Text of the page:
Bear Attacks: Their Causes and Avoidance, Stephen Herrero. For a book that seems to be the most well regarded, practical, 250-page look at bear-human interactions for the person that is living in or visiting bear territory, this book is readable and, I hesitate to say, entertaining. Herrero’s writing is matter-of-fact, including his recounting of dozens of black-, brown- and grizzly-bear attacks, but the subject requires no added drama or embellishment. The author is well qualified, having worked with bears in the field as an ecologist and lived in bear country, yet he writes with a humble appreciation for the unknown about bear behavior. In many cases, Herrero provides what is known of the history of a certain type of situation (bear actions, human actions, responses on both sides), presents his best recommendation for how to handle it based on the history, and leaves it up to the reader to decide which way to go if confronted with such a situation.
It may be that appreciation of this book is enhanced if the reader has already a mild fear of bears and some memory of how he felt being alone in bear country, not knowing if there were bears around or what the hell to do if one turned up. Reading this book, I found out that I should have been more prepared and more careful in most situations — with pepper spray, some knowledge of bear sign, better clean-camp and food-hanging preparations. I definitely should have been noisier on the trail, especially in windy conditions. I should have been cautious in thick undergrowth and aware of the nearest trees to climb when in the open. And I should have felt at least a reasonable amount of caution toward the black bear; instead, most of my caution went out the window when I found out that the places I have frequented were not inhabited by the grizzly. (On a side note, back in Minnesota growing up we should have been much less tolerant of black bears getting into garbage and therefore hanging around the house. They do drag off small children occasionally, along with other aggressive actions.)
That said, though, this book isn’t meant to scare the reader. Knowledge of this information and attention paid to situations that may involve bears would primarily free a person to enjoy the wilderness more, not create unreasonable fear. I think I have spent more time unnecessarily worrying about Big Bad Bears than enjoying the wilderness that is their home, and the hope in reading this book is to learn enough to know how to enjoy while being cautious. Bears are not out to get me or my food, but they will do both if encouraged by humans.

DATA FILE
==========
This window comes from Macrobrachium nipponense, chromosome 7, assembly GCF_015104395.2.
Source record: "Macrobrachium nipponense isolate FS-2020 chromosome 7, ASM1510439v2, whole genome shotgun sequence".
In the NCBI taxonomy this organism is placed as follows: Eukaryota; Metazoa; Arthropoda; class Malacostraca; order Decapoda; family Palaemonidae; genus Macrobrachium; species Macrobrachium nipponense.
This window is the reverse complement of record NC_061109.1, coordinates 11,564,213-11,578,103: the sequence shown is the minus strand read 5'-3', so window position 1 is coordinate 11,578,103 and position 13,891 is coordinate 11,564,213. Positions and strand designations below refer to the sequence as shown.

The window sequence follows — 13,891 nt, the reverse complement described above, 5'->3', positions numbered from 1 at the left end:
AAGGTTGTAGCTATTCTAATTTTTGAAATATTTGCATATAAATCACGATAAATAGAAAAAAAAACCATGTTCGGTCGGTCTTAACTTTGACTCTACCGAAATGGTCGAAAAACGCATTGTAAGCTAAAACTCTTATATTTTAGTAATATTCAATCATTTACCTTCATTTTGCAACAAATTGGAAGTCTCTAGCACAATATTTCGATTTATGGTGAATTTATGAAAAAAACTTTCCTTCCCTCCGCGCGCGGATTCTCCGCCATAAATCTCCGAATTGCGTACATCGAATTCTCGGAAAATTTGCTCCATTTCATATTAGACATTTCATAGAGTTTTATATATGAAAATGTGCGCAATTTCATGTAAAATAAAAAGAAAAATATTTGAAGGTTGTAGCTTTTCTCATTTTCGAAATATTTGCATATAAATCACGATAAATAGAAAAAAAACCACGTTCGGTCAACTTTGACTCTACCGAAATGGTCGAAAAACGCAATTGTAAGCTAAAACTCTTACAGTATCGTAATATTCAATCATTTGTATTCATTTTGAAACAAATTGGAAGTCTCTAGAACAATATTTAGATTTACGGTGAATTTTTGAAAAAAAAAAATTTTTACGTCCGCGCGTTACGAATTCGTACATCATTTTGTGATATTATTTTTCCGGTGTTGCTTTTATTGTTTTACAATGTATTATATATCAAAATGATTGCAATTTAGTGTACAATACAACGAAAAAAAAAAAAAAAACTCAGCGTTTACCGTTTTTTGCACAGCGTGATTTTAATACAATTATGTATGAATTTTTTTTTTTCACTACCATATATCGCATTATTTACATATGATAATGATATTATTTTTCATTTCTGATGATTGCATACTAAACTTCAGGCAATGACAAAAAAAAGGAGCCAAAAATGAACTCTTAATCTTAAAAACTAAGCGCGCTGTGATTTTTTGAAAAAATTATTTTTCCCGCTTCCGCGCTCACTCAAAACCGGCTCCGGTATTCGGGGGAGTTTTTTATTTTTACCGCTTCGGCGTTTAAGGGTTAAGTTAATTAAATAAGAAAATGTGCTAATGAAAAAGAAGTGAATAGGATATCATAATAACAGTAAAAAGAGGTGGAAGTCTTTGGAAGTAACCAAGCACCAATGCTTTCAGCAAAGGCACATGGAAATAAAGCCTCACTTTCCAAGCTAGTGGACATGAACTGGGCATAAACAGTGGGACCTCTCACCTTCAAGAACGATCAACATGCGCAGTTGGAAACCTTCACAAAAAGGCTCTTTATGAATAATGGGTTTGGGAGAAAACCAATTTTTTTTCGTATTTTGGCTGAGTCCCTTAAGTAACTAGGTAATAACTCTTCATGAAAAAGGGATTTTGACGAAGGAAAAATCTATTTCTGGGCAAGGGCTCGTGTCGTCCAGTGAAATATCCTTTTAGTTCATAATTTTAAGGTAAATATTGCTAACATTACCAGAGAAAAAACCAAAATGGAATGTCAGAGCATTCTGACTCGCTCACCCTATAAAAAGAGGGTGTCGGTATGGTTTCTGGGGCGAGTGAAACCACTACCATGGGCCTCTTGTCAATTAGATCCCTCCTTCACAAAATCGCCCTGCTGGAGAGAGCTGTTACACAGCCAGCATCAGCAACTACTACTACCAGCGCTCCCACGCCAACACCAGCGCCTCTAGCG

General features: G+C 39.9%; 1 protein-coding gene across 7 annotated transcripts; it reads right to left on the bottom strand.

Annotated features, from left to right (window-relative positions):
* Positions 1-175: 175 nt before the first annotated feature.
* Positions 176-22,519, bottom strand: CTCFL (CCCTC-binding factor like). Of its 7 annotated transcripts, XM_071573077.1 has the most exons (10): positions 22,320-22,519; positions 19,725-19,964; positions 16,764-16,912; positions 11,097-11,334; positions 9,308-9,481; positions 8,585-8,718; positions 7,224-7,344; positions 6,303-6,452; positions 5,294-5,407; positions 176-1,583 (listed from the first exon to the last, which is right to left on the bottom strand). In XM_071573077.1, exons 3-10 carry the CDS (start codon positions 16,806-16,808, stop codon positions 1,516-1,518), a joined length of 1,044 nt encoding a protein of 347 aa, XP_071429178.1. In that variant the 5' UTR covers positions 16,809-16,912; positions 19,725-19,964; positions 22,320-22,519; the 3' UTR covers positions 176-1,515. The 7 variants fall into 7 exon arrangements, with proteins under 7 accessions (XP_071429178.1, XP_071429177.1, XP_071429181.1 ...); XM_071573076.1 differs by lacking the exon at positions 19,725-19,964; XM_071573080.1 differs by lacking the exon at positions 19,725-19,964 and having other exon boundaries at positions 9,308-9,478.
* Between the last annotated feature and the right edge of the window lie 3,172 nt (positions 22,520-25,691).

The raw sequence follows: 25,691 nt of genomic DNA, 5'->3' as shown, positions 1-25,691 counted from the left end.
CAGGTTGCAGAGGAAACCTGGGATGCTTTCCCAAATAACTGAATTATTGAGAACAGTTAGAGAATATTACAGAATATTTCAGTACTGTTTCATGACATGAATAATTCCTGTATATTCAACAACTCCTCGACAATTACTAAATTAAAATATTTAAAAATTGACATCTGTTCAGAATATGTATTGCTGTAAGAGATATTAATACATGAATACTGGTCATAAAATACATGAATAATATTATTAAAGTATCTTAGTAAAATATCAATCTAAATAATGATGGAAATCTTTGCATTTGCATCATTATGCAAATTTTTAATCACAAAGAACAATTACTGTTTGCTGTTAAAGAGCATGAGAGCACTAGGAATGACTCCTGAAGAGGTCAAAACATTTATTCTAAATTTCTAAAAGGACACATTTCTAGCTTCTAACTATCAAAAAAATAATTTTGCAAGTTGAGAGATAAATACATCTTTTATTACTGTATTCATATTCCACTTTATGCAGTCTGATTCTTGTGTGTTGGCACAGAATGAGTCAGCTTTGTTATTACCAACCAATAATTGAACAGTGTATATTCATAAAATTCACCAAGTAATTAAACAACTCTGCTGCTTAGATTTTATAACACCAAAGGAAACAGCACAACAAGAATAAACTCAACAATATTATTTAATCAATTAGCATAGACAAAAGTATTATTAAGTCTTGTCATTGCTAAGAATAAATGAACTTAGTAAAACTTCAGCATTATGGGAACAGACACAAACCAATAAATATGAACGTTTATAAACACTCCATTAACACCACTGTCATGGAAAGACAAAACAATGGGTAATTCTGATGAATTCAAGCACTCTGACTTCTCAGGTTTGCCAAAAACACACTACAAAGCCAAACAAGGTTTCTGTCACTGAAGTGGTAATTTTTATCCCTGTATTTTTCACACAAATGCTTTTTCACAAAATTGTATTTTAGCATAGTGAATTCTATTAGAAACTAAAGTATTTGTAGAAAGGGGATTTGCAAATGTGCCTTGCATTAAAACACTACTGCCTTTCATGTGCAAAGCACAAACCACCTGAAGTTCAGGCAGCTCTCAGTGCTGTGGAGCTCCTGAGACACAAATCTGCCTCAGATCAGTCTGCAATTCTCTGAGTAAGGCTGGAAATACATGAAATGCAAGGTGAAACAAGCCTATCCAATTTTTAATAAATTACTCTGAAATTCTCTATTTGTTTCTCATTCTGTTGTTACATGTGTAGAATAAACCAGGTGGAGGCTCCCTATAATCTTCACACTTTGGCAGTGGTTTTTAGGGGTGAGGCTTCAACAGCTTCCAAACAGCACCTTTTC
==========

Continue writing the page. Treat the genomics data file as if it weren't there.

I highly recommend people read Herrero’s book before heading into the outdoors wherever there are bears of any type. Those who live in areas where they and their neighbors regularly have experience the presence of bears have, of course, learned to deal with it; however, this book has some details and lessons to share for that type of situation as well. The first few chapters are mostly stories of bear-human interactions and their results; the latter half of the book talks more about bear behavior, diet and management; it is all worthwhile and important reading. I am keeping this one close with the intention of re-reading it just prior to my next trip.
Reading this book raised two additional points: First, I had to rewatch Grizzly Man, the Werner Herzog documentary about Tim Treadwell –bumped it to the top of the Netflix queue and finished it the same night I finished this book. I shall just state the obvious: Treadwell and Herrero have different perspectives on how people and bears should behave around each other. Also, I wish that some scenes were never included in that movie, such as most of the appearances of the Crazy Coroner Man. Yet other scenes make my heart race each time, like when the last reel of Treadwell’s footage changes so much or when the Float Plane Pilot Man (as opposed to the Crazy Helicopter Pilot Many) sings at the end.
The second thought raised by reading this book (and by our recent trip to Montana) is that groups of people going to the wilderness together, whether to climb a mountain or just to hike around, need to be on the same page and need to be more prepared than our group was this last time around. With that in mind, I’m thinking I will not travel in the wilderness and in bear country with people again unless we have a certain common level of recent reading — for starters, these books:
– The Backpacker’s Field Manual (recommended by my sister Becky)
– Leave No Trace: Minimum Impact Outdoor Recreation or a similar book on LNT principles
– Bear Attacks
– The best guidebook available for the destination, if there is one
If someone was going on a guided trip with a qualified leader, this would be less necessary, nor would it be if it was a very small group or if everyone was experienced. But on a trip among equals with no formal leadership, I’ve realized that it is important to accumulate a shared foundation of knowledge and guidance. The use of group compacts, while it may sound overbearing or unnecessary, is also something I’m considering for future trips.